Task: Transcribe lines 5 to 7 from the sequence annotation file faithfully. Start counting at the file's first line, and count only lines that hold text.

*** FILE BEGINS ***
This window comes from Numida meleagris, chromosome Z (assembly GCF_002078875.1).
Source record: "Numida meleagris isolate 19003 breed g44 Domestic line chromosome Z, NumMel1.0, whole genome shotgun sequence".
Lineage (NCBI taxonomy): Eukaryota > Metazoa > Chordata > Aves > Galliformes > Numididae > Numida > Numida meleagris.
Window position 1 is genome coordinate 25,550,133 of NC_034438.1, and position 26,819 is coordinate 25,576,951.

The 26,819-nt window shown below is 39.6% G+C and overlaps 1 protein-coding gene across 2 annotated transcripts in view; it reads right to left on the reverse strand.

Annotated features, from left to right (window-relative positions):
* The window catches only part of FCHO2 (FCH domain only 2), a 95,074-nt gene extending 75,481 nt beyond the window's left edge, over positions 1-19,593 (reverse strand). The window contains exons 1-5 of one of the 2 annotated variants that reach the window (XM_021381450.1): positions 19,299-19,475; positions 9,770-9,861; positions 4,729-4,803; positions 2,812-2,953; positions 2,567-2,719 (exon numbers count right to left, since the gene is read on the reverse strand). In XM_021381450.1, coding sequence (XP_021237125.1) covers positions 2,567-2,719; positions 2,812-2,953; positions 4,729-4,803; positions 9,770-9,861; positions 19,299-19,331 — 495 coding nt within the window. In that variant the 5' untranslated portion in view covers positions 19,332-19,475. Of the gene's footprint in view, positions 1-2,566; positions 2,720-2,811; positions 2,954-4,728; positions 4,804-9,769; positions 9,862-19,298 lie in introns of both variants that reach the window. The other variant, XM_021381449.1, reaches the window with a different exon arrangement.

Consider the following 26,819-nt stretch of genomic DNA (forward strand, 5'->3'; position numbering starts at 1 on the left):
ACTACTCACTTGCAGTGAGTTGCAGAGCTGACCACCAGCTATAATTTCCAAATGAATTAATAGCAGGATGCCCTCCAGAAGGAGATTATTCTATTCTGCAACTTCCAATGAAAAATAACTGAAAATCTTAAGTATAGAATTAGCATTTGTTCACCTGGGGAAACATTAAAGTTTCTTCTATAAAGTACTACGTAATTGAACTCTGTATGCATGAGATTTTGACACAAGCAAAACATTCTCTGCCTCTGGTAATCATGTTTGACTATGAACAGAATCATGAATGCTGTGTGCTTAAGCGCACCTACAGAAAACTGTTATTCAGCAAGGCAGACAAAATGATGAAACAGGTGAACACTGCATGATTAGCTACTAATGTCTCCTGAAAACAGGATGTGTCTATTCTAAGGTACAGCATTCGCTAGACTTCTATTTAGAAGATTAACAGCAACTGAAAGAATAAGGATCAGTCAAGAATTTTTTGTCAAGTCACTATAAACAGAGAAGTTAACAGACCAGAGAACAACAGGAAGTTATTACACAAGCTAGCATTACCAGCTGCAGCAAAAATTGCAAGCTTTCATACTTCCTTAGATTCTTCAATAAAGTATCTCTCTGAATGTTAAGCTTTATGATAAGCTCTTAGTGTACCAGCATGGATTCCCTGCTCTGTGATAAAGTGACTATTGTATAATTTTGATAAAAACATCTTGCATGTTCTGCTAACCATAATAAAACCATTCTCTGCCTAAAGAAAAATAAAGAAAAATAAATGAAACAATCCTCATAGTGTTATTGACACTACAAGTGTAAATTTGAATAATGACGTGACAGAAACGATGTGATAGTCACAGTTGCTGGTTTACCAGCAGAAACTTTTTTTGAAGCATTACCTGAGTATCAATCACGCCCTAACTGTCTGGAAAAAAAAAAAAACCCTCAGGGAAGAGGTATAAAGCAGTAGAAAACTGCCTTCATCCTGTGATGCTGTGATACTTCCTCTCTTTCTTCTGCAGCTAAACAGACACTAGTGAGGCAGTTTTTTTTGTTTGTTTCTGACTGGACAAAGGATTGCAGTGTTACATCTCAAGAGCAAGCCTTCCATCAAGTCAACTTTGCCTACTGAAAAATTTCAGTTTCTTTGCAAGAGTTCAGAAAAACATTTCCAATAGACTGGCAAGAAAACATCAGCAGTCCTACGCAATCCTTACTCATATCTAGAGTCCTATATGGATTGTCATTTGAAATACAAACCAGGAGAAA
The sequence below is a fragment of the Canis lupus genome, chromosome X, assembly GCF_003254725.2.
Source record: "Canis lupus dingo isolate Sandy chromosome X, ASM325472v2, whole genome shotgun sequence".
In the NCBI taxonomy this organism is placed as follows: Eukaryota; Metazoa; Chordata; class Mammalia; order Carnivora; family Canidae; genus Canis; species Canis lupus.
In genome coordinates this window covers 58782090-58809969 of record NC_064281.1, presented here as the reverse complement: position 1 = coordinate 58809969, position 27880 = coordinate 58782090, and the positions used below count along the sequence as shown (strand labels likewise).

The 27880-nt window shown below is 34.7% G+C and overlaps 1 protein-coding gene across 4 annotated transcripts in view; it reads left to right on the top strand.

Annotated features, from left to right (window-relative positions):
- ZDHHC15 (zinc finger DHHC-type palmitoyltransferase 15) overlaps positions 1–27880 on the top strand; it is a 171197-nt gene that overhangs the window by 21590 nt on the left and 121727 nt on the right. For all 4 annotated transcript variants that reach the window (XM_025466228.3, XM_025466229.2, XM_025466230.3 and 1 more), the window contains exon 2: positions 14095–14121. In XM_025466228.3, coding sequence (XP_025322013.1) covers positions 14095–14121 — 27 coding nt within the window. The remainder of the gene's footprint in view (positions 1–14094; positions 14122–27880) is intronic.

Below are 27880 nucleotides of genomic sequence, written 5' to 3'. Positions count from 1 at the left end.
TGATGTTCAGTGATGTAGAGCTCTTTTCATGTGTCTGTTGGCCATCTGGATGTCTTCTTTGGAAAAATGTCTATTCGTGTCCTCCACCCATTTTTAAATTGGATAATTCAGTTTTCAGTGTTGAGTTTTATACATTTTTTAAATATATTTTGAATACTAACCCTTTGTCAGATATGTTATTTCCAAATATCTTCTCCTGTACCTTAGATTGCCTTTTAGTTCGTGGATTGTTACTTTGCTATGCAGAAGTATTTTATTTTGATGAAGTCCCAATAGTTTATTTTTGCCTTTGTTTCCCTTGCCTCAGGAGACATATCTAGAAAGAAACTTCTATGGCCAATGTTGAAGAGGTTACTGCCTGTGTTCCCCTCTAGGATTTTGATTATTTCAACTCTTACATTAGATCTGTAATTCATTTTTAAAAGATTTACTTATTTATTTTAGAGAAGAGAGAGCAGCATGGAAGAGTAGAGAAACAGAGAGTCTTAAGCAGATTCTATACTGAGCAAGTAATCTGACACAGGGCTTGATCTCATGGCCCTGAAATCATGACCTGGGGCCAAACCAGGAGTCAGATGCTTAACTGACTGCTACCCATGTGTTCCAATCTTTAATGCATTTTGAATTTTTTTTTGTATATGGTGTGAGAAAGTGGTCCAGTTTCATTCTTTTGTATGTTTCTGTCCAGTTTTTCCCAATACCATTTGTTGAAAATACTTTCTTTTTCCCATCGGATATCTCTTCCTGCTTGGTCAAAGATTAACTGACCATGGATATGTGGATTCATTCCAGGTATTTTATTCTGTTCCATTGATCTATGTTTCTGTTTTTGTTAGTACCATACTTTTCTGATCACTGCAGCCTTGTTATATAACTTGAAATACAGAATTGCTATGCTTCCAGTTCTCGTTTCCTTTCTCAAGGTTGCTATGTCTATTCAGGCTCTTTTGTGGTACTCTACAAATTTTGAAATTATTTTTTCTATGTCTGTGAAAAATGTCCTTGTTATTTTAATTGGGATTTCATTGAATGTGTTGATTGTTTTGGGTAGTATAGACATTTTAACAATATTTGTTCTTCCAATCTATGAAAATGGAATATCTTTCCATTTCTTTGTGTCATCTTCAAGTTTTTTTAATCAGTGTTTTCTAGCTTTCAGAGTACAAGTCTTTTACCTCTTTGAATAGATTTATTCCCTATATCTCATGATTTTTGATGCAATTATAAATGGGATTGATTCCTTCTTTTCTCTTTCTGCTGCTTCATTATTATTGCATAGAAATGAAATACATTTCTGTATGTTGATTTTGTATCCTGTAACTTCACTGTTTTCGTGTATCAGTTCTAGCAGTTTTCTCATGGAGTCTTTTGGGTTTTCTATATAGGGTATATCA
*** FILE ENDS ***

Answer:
The 26,819-nt window shown below is 39.6% G+C and overlaps 1 protein-coding gene across 2 annotated transcripts in view; it reads right to left on the reverse strand.

Annotated features, from left to right (window-relative positions):
* The window catches only part of FCHO2 (FCH domain only 2), a 95,074-nt gene extending 75,481 nt beyond the window's left edge, over positions 1-19,593 (reverse strand). The window contains exons 1-5 of one of the 2 annotated variants that reach the window (XM_021381450.1): positions 19,299-19,475; positions 9,770-9,861; positions 4,729-4,803; positions 2,812-2,953; positions 2,567-2,719 (exon numbers count right to left, since the gene is read on the reverse strand). In XM_021381450.1, coding sequence (XP_021237125.1) covers positions 2,567-2,719; positions 2,812-2,953; positions 4,729-4,803; positions 9,770-9,861; positions 19,299-19,331 — 495 coding nt within the window. In that variant the 5' untranslated portion in view covers positions 19,332-19,475. Of the gene's footprint in view, positions 1-2,566; positions 2,720-2,811; positions 2,954-4,728; positions 4,804-9,769; positions 9,862-19,298 lie in introns of both variants that reach the window. The other variant, XM_021381449.1, reaches the window with a different exon arrangement.